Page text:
Imagine the public reaction in the U.S. if Jon Stewart or Stephen Colbert were to be gunned down in cold blood. Now picture that in the subsequent years impunity surrounds the murder and investigations into the crime have yielded few results. Such is the case of Jaime Garzon, Colombia’s top political humorist who was assassinated just over twelve years ago.
Garzon was best known for his sharp satire against the Colombian political establishment in TV programs such as “Zoociedad” and "Quac, El Noticiero". (In this clip, for instance, Garzon pokes fun at then-Governor and eventual president Alvaro Uribe as “the dictator Colombia needs!”) His most famous character was Heriberto de la Calle (roughly translated as “Heriberto of the streets”), a shoeshine man who grilled celebrities and political leaders. (In this clip, Heriberto asks ex-U.S. Ambassador to Colombia Myles Frechette if it’s true that the U.S. “doesn’t pursue guerillas since the rebels send cocaine to the U.S. and they receive arms in return?”)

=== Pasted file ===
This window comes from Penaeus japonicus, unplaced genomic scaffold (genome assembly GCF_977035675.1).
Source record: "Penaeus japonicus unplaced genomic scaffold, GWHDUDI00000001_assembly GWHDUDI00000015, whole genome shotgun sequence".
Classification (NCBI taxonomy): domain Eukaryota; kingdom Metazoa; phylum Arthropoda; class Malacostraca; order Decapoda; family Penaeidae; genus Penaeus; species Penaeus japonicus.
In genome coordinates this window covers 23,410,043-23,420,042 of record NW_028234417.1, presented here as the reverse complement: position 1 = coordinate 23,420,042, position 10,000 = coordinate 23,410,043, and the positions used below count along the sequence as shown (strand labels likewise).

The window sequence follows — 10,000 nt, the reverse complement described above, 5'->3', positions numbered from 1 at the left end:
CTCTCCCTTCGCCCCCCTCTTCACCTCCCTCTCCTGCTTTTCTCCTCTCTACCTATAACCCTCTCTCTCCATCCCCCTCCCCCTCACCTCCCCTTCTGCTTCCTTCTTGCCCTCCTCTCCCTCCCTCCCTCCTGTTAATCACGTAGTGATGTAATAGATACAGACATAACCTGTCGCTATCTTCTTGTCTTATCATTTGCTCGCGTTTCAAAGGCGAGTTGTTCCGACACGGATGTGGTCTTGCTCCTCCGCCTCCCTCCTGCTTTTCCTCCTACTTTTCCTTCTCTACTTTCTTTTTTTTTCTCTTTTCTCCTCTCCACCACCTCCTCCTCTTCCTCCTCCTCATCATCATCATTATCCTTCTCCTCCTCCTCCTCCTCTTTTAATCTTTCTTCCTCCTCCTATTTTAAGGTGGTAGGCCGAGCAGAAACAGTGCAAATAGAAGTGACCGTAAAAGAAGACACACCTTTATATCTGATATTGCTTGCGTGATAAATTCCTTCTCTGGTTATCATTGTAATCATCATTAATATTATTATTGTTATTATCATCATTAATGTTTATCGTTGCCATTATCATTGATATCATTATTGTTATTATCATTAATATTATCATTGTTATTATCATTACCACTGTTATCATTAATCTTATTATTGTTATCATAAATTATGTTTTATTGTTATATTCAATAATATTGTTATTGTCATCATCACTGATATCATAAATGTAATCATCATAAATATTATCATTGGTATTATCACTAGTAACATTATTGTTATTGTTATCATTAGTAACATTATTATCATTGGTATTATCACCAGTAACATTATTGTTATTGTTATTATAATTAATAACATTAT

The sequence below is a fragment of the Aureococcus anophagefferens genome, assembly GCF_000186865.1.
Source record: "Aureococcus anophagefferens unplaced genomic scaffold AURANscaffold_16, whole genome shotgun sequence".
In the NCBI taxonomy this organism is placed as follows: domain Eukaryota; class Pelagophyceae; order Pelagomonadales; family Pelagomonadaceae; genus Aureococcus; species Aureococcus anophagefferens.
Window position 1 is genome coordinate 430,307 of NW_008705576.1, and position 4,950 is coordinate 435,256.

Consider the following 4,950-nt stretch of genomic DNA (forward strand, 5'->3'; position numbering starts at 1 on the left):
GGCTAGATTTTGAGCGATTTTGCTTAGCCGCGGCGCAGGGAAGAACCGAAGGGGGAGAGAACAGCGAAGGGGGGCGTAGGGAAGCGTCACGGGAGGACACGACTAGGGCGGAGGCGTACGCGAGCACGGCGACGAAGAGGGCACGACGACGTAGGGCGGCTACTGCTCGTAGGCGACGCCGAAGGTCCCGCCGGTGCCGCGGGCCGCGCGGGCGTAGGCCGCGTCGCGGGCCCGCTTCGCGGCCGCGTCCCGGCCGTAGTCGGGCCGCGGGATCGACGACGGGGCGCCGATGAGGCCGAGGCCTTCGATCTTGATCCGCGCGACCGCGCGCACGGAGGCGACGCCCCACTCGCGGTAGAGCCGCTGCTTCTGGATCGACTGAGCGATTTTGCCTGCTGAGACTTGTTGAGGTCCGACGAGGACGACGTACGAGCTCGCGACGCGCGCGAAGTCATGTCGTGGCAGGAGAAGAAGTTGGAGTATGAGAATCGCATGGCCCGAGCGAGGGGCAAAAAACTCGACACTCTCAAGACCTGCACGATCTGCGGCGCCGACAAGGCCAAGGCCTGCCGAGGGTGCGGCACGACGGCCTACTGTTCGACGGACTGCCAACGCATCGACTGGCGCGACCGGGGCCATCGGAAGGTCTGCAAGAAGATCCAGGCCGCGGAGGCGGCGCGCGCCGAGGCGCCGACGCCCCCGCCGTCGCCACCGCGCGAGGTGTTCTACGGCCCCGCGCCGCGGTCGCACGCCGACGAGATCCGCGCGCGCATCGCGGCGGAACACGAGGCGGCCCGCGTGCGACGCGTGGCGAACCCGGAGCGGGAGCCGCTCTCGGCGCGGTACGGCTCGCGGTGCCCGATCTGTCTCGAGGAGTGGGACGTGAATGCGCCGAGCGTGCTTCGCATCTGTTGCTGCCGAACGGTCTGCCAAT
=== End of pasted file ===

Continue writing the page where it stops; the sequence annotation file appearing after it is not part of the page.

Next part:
Aside from his humor, Garzon was also a lawyer and peace activist who involved himself in the liberating of hostages from the FARC as well as the failed peace negotiations with the rebels. Paramilitary leaders allegedly viewed him not as an intermediary but instead as a guerilla collaborator and he reportedly received death threats from them. It’s believed that paramilitary chief Carlos Castaño ordered Garzon to be killed, a tragedy that would occur in Bogota on August 13, 1999.
In 2000, Castaño was convicted in absentia of the murder of Garzon and sentenced to 38 years in prison. The purported mastermind behind the assassination never spent a day behind bars for his crime and he himself would be killed under mysterious circumstances in 2004.
After years of weak investigations in Colombia, Garzon’s family last week sought the intervention of the Inter-American Court of Human Rights. In the meantime, one cannot help but wonder how Garzon would’ve skewered the Colombian political landscape of the past few years and if the country is still without a “national identity” as he jokingly refers to in this 1993 interview:
(Hat tip for the video: Colombia Reports).
Online Sources- El Heraldo, Colombia Reports
Video Source - YouTube